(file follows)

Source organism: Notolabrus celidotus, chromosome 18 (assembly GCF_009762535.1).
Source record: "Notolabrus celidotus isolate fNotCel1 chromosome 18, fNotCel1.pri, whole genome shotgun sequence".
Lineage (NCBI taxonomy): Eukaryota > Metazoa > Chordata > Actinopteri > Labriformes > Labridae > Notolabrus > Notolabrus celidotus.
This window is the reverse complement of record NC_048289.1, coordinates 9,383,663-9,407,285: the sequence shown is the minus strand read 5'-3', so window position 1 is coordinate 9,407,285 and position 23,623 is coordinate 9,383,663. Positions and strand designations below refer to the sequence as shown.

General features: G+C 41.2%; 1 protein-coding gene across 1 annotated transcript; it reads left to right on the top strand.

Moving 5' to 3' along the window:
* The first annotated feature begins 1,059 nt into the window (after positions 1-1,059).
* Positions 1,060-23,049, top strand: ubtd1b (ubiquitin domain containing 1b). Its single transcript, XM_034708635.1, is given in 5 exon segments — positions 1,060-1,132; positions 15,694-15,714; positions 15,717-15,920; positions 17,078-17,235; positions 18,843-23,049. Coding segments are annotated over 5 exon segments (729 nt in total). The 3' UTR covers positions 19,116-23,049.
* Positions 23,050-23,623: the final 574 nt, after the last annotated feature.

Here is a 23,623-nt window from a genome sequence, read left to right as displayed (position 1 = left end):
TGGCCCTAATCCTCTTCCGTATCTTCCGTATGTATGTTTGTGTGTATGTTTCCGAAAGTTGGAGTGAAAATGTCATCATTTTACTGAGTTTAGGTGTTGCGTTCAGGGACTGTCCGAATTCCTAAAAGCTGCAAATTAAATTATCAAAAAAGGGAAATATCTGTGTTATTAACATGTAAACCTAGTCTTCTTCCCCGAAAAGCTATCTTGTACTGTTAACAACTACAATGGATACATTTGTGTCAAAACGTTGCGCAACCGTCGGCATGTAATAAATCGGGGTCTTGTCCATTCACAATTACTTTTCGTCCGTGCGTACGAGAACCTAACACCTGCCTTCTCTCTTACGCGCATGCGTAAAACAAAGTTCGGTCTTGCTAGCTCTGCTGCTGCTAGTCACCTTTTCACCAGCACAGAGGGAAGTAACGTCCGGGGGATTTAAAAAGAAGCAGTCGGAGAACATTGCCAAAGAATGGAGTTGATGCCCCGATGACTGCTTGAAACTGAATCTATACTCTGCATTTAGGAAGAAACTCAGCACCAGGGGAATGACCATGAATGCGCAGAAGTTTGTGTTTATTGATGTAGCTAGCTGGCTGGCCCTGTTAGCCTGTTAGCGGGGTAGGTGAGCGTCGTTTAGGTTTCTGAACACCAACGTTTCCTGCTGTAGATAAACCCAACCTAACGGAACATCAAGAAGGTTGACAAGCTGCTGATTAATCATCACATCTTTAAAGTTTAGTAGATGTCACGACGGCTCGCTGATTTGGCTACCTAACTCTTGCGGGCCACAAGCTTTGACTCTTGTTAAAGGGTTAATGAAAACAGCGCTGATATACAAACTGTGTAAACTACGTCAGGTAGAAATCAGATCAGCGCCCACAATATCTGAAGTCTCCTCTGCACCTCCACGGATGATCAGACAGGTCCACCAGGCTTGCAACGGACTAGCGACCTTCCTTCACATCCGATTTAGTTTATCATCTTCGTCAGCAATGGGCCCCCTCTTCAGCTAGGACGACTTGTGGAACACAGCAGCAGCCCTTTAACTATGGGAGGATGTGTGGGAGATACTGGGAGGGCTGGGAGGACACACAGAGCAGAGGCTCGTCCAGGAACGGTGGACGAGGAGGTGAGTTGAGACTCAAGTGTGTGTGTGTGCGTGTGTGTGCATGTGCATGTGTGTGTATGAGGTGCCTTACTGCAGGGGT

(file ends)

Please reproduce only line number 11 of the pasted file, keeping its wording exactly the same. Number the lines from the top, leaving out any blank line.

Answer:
TGGCCCTAATCCTCTTCCGTATCTTCCGTATGTATGTTTGTGTGTATGTTTCCGAAAGTTGGAGTGAAAATGTCATCATTTTACTGAGTTTAGGTGTTGCGTTCAGGGACTGTCCGAATTCCTAAAAGCTGCAAATTAAATTATCAAAAAAGGGAAATATCTGTGTTATTAACATGTAAACCTAGTCTTCTTCCCCGAAAAGCTATCTTGTACTGTTAACAACTACAATGGATACATTTGTGTCAAAACGTTGCGCAACCGTCGGCATGTAATAAATCGGGGTCTTGTCCATTCACAATTACTTTTCGTCCGTGCGTACGAGAACCTAACACCTGCCTTCTCTCTTACGCGCATGCGTAAAACAAAGTTCGGTCTTGCTAGCTCTGCTGCTGCTAGTCACCTTTTCACCAGCACAGAGGGAAGTAACGTCCGGGGGATTTAAAAAGAAGCAGTCGGAGAACATTGCCAAAGAATGGAGTTGATGCCCCGATGACTGCTTGAAACTGAATCTATACTCTGCATTTAGGAAGAAACTCAGCACCAGGGGAATGACCATGAATGCGCAGAAGTTTGTGTTTATTGATGTAGCTAGCTGGCTGGCCCTGTTAGCCTGTTAGCGGGGTAGGTGAGCGTCGTTTAGGTTTCTGAACACCAACGTTTCCTGCTGTAGATAAACCCAACCTAACGGAACATCAAGAAGGTTGACAAGCTGCTGATTAATCATCACATCTTTAAAGTTTAGTAGATGTCACGACGGCTCGCTGATTTGGCTACCTAACTCTTGCGGGCCACAAGCTTTGACTCTTGTTAAAGGGTTAATGAAAACAGCGCTGATATACAAACTGTGTAAACTACGTCAGGTAGAAATCAGATCAGCGCCCACAATATCTGAAGTCTCCTCTGCACCTCCACGGATGATCAGACAGGTCCACCAGGCTTGCAACGGACTAGCGACCTTCCTTCACATCCGATTTAGTTTATCATCTTCGTCAGCAATGGGCCCCCTCTTCAGCTAGGACGACTTGTGGAACACAGCAGCAGCCCTTTAACTATGGGAGGATGTGTGGGAGATACTGGGAGGGCTGGGAGGACACACAGAGCAGAGGCTCGTCCAGGAACGGTGGACGAGGAGGTGAGTTGAGACTCAAGTGTGTGTGTGTGCGTGTGTGTGCATGTGCATGTGTGTGTATGAGGTGCCTTACTGCAGGGGT